Since 1983, Congress has further expressed its support of structured settlement arrangements. In the Taxpayer Relief Act of 1997, Congress extended the section 130 exclusion to cover qualified assignments of liabilities arising under workmen's compensation acts. In deciding to extend such favorable tax treatment, the Committee was persuaded that additional economic security would be provided to workmen's compensation claimants who receive periodic payments if the payments are made through a structured settlement arrangement, where the payor generally is subject to State insurance company regulation that is aimed at maintaining solvency of the company, in lieu of being made directly by self-insuring employers that may not be subject to comparable solvency-related regulation. See H. Rpt. No. 105-148, 105th Cong.,1st Sess. 410-11 (1997).

The Factoring Issue

Many injured persons are willing to accept heavily discounted lump sum payments from certain factoring companies in exchange for their future payment streams from structured settlements. These factoring transactions directly undermine the policy objective underlying the structured settlement tax regime, that of protecting the long-term financial needs of injured persons. The factoring transactions also effectively contravene the statutory requirement conditioning favorable tax treatment to the various parties to the arrangement on the injured person's inability to accelerate such payments.

The same policy considerations expressed in introducing the structured settlement tax legislation in 1981 remain relevant today. Dissipation of an award by an injured person who is unable to earn money because of his or her injury or illness may result in the need for welfare payments or other public assistance. By replacing structured settlements with a lump sum in the hands of the injured person, the factoring transaction facilitates potential dissipation.

Factoring transactions are prevalent today. According to recent press reports, one large factoring company has completed more than 15,000 structured settlement transactions with an approximate total value of $370 million. The company broadcast more than 90,000 television commercials in a period of less than two years. See Margaret Mannix, Settling for Less, US News & World Report, p. 63 (January 25, 1999); Vanessa O'Connell, Thriving Industry Buys Insurance Settlements from Injured Plaintiffs, The Wall Street Journal, p. A8 (February 25, 1998).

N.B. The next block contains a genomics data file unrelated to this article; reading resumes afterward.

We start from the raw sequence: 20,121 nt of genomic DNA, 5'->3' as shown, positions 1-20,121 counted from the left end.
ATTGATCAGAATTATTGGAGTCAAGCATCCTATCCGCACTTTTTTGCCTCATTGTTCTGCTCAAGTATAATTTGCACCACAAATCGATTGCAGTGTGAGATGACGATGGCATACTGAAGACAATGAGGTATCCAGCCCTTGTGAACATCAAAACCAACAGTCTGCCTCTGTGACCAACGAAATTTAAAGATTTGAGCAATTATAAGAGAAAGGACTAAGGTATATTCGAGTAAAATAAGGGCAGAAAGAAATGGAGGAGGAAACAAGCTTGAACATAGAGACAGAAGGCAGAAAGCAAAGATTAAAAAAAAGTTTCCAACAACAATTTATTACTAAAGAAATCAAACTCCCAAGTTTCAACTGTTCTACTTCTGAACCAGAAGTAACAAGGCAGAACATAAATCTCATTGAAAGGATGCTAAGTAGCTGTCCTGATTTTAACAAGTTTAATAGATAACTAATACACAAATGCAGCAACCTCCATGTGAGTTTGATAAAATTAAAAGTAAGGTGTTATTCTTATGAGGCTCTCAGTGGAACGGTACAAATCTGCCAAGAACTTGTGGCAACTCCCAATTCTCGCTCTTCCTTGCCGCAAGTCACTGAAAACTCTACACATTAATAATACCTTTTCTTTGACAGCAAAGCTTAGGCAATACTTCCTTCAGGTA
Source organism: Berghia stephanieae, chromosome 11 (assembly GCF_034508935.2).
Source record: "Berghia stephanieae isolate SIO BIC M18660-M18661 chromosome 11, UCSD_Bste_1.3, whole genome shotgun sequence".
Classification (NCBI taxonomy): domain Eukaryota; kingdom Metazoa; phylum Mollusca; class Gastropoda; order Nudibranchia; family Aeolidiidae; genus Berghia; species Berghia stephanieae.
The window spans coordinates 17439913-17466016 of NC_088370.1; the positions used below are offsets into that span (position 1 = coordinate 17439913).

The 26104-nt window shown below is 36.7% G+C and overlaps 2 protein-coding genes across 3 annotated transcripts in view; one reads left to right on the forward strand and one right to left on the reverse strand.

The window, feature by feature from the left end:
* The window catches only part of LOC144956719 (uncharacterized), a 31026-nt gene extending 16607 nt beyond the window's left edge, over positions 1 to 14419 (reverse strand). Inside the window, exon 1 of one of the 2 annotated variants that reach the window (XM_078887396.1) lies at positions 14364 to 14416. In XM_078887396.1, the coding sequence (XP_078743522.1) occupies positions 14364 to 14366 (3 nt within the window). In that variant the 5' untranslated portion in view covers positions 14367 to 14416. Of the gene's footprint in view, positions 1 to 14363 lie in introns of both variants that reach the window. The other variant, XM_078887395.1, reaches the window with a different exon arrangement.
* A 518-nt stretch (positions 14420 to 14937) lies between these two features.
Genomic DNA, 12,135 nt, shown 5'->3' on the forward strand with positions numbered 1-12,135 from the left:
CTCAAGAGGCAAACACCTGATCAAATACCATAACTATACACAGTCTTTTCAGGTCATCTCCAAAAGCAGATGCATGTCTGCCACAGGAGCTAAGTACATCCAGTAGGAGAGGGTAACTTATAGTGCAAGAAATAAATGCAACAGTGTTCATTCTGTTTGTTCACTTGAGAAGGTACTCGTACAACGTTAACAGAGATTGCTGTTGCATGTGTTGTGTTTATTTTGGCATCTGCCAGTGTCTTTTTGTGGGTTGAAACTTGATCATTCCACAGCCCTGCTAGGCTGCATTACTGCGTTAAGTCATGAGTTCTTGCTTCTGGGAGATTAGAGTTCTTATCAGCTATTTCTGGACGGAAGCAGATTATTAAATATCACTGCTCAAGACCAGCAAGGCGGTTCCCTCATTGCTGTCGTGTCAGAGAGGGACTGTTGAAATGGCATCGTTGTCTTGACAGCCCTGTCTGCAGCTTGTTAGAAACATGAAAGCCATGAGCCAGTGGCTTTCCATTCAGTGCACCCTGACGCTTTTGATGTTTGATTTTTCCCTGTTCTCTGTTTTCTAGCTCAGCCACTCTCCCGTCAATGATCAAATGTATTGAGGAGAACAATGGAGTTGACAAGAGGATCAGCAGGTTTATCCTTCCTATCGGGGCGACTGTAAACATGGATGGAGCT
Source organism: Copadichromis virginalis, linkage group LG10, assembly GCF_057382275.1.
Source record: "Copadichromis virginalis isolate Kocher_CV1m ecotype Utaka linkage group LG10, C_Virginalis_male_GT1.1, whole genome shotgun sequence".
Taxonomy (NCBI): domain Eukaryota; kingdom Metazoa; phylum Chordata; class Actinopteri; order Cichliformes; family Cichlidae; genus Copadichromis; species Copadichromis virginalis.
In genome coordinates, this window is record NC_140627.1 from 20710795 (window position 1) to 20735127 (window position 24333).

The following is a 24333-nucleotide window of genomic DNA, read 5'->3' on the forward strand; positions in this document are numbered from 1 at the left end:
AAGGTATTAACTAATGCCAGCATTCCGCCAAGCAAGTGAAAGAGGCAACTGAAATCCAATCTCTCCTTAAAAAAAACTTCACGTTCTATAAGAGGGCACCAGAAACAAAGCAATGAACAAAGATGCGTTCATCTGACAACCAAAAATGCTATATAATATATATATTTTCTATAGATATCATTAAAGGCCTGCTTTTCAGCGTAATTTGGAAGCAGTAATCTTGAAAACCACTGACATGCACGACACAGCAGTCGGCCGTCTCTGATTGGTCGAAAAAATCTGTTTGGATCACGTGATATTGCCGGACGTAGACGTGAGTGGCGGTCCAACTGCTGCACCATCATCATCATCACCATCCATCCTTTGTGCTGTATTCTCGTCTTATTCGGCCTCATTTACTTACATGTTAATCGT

We understand that almost all structured settlement arrangements contain anti-assignment clauses that are intended to satisfy the section 130 statutory requirements. The fact that only companies able and willing to contravene these anti-assignment clauses can engage in factoring transactions allows such companies to pay heavily discounted amounts for payment rights. While one large factoring company reports an average discount rate of 16%, there have been reports of rates that in some cases have exceeded 75%. SeeUS News & World Report, id. at 66; see also Gail Diane Cox, Selling Out Structured Settlements: Abuses in Secondary Market Leads to Reform Legislation, The National Law Journal, p. B1 (August 18, 1997).

In sum, the Administration believes that the factoring transaction undermines the purpose of the special favorable tax rules applicable to structured settlements. In fact, the combination of the existing statutory requirements and the willingness of certain companies to ignore those requirements (but to exact heavy discounts in so doing) leaves injured persons potentially more vulnerable than before the enactment of the 1983 changes. The current state of affairs affords favorable tax treatment without ensuring that the legislatively-intended conditions for such treatment are satisfied -- thereby costing federal revenues without ensuring that the goal of long- term income protection for injured persons is achieved.

The Proposed Factoring Transaction Excise Tax

Both the President, in his fiscal year 2000 budget, and Representatives Shaw and Stark, in H.R. 263, have proposed the imposition of a substantial excise tax on the difference between the amount paid by the factoring company and the undiscounted value of the acquired payment stream. The excise tax would not be imposed where the purchase is pursuant to a court (or administrative) order finding that certain extraordinary and unanticipated needs of the original intended recipient render such a transaction desirable. H.R. 263 also would provide that factoring transactions would not retroactively affect the tax treatment of the original parties to the structured settlement transaction.

The imposition of a substantial excise tax should make it far less likely that factoring transactions will occur, because the transactions would become less profitable. To the extent that the market for such purchases is reduced or eliminated, far fewer injured persons would be approached or convinced to assign their future income rights, and the integrity of the structured settlement tax regime would be preserved. This will help ensure that the tax benefits conferred by section 130 accomplish their legislative purpose.

The Administration recognizes that the policy concern underlying the proposed tax -- the long-term financial protection of injured persons -- could also be addressed outside the Internal Revenue Code. However, such policy concern already underlies the favorable tax rules applicable to structured settlements. The proposed excise tax is intended to ensure the continued effectiveness of the existing tax rules in protecting the long-term financial security of injured persons. In addition, as of the close of calendar year 1998, we are aware of only three states -- Illinois, Connecticut and Kentucky -- that have passed laws requiring court approval of and fuller disclosure in connection with factoring transactions, and it is unclear whether and when other states might pass similar consumer protection laws.

In conclusion, Mr. Chairman and Mr. Coyne, and Members of this Subcommittee, the Administration looks forward to working with you and other Members of Congress in addressing this problem. We thank you for your interest in this issue, and for inviting us to participate in today's hearing.